Therefore, Lavar’s financial influence over UCLA likely factored into the university handing LiAngelo a light sentence, as well as supporting him legally. In this scenario, the university’s hand would be forced to rescue Hill and Riley along with Ball in order to avoid rumors of bribery.
Megan Durham, assistant director of the public and media for the NCAA states, “Students may retain an attorney by paying normative fees, but that attorney may also sit on the school’s athletic board.” But, because the attorney representing the student has a vested interest in the school’s athletic reputation, legal fees are often granted free of charge. This blatant conflict of interest directly opposes a NCAA statute which bars funding additional to scholarship.
John Infante, former NCAA compliance officer, adds that students may receive pro bono representation provided by the university if the case involves the student’s athletic involvement. So, while the NCAA prohibits students from receiving financial contributions for individual gain, they see no problem in supporting the players if their support helps the revenue of the university.
The UCLA men’s basketball fiasco couldn’t have come at a worse time for U.S. athletes’ representation on the world stage. Only two years ago in Rio de Janeiro, during the summer Olympics, swimmer Ryan Lochte was caught lying under oath about an imaginary robbery. In truth, Lochte vandalized a gas station and harassed citizens of his host country, and in so doing embarrassed himself and his country. Lochte was a decade older than the UCLA stars at the time of his scandal, but the reaction by our public was similar. We viewed him as just a kid who made a mistake, instead of a man who committed a crime. Our unruly athletes have become grown children who disgrace countries that host their events. Furthermore, this behavior ignores the fact that host countries are doing Americans a favor by televising our sports which they have little interest in, while Americans are doing no favors for them by committing embarrassing crimes. Their blatant disrespect for others is reflected on Americans at large, and may eventually impact our admittance to perform in other countries.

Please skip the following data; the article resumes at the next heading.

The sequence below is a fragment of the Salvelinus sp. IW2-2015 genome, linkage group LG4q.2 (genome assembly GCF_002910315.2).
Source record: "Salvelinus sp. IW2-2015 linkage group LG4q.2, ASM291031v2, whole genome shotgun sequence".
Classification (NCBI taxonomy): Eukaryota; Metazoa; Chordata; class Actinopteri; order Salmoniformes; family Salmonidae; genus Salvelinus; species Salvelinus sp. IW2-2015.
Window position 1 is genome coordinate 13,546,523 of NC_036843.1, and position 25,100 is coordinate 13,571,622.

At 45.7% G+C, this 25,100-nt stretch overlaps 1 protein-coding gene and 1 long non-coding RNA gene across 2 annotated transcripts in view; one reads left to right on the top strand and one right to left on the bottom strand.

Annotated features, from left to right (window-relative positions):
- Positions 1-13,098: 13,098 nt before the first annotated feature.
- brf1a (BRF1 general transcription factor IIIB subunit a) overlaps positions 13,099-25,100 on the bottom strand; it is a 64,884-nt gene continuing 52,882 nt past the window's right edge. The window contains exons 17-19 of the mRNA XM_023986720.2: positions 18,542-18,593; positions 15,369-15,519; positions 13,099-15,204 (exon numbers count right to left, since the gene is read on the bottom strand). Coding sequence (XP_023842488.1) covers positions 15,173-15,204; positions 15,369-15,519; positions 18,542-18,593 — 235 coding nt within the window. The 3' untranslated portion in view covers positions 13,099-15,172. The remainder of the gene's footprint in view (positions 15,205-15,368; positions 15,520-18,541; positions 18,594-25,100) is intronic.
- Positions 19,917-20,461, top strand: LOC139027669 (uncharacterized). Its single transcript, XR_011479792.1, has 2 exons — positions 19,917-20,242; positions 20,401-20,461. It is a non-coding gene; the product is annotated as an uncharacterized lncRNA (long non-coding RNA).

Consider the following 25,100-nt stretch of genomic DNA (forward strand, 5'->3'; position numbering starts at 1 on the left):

Regardless of your thoughts on Ball, Hill and Riley’s case, it should be obvious that UCLA owes these men the opportunity to learn from their mistakes. And the only way to do that is to not support their legal cases so that the young men will face consequences. But this is only possible if UCLA decides to put its student conduct pledge ahead of its profit motives.
UCLA is saying that not all students are equal. If a student stands to attract millions of dollars, that student has far greater value than a typical undergraduate. In order to uphold their belief that “Bruins hold themselves accountable to the commitments they make and for their conduct,” UCLA must hold themselves accountable for the profits they reap from unprofessional athletes. If UCLA won’t hold itself accountable for profiteering, they ought to at least hold their players accountable for thievery.